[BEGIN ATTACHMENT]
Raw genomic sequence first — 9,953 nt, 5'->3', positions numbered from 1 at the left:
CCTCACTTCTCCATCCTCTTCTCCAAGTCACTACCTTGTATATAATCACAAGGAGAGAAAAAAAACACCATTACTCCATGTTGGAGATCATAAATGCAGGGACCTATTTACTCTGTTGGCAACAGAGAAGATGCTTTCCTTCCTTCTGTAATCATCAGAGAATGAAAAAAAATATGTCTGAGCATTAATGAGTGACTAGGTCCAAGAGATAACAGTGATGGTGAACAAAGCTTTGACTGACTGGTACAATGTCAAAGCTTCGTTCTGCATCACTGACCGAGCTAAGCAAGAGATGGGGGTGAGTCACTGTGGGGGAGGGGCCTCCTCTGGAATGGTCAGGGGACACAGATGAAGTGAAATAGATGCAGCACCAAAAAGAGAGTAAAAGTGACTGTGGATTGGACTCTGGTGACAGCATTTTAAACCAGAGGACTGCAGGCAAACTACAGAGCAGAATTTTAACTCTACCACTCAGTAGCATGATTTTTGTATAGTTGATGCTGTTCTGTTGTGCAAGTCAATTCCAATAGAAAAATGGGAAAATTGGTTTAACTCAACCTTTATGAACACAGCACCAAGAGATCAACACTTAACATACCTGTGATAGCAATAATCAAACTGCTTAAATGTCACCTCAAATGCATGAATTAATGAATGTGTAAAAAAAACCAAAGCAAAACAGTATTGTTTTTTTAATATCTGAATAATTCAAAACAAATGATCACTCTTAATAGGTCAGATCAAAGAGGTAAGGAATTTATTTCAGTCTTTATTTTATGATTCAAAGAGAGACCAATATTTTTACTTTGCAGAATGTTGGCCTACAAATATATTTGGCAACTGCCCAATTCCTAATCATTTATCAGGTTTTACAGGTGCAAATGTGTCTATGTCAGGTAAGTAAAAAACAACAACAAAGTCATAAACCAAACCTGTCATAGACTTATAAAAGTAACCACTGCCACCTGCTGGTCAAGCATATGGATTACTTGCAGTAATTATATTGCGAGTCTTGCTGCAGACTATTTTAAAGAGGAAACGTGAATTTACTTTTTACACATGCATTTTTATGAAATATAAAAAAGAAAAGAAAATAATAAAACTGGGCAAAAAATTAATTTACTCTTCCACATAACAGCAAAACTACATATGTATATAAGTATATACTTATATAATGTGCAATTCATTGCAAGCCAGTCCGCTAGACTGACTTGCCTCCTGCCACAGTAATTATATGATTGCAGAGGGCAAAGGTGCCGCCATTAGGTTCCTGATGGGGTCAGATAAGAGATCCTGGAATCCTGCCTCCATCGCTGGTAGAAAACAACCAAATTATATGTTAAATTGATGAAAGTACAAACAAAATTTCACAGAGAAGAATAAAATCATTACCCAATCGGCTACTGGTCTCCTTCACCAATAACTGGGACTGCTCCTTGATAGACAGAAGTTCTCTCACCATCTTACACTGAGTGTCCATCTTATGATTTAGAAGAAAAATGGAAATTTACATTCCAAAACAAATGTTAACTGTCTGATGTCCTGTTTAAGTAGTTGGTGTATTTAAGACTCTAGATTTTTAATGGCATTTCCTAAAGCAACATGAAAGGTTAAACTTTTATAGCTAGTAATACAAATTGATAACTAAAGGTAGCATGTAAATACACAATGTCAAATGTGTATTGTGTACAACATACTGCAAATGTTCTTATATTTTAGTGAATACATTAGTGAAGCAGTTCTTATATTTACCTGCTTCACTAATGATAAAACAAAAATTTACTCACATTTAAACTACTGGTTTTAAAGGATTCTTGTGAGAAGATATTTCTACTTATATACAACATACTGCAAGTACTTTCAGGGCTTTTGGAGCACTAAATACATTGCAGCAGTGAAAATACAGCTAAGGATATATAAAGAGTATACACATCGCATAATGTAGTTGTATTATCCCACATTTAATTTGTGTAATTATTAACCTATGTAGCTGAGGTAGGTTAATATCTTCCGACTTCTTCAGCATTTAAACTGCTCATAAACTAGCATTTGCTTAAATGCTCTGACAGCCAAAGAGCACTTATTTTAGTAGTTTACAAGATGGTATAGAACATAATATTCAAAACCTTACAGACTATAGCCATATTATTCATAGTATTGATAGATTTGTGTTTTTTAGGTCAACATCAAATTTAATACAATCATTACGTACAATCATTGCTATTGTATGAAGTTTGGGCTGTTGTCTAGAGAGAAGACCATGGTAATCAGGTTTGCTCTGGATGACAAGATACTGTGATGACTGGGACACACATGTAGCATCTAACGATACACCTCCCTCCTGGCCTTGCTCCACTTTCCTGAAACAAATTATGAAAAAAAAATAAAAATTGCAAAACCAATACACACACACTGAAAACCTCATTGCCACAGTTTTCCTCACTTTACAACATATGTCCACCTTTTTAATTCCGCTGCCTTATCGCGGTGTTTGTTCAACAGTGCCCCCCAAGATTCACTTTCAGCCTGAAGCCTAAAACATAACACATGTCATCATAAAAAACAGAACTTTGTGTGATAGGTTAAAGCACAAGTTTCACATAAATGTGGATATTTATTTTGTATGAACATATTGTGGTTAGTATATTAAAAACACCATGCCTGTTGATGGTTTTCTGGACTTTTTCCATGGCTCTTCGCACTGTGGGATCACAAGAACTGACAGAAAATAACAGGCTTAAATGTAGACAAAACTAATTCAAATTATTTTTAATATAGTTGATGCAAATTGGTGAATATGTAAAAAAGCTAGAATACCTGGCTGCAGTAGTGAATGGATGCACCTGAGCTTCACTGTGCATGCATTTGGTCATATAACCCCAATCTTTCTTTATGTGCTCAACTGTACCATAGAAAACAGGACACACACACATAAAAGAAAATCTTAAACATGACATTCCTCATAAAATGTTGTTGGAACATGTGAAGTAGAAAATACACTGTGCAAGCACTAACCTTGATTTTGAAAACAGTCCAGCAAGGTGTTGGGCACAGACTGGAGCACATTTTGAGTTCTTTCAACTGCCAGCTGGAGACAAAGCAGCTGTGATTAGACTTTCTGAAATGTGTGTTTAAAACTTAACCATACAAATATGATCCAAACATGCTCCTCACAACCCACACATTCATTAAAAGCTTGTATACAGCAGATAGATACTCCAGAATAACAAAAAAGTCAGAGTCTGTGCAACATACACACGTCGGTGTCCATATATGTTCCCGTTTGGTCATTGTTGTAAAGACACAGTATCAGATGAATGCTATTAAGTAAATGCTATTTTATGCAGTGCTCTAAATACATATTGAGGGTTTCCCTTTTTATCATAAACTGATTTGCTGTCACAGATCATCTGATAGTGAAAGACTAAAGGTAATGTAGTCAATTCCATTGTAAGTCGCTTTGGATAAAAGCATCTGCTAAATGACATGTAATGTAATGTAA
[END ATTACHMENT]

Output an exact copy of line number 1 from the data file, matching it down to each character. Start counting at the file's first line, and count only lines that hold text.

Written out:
Raw genomic sequence first — 9,953 nt, 5'->3', positions numbered from 1 at the left: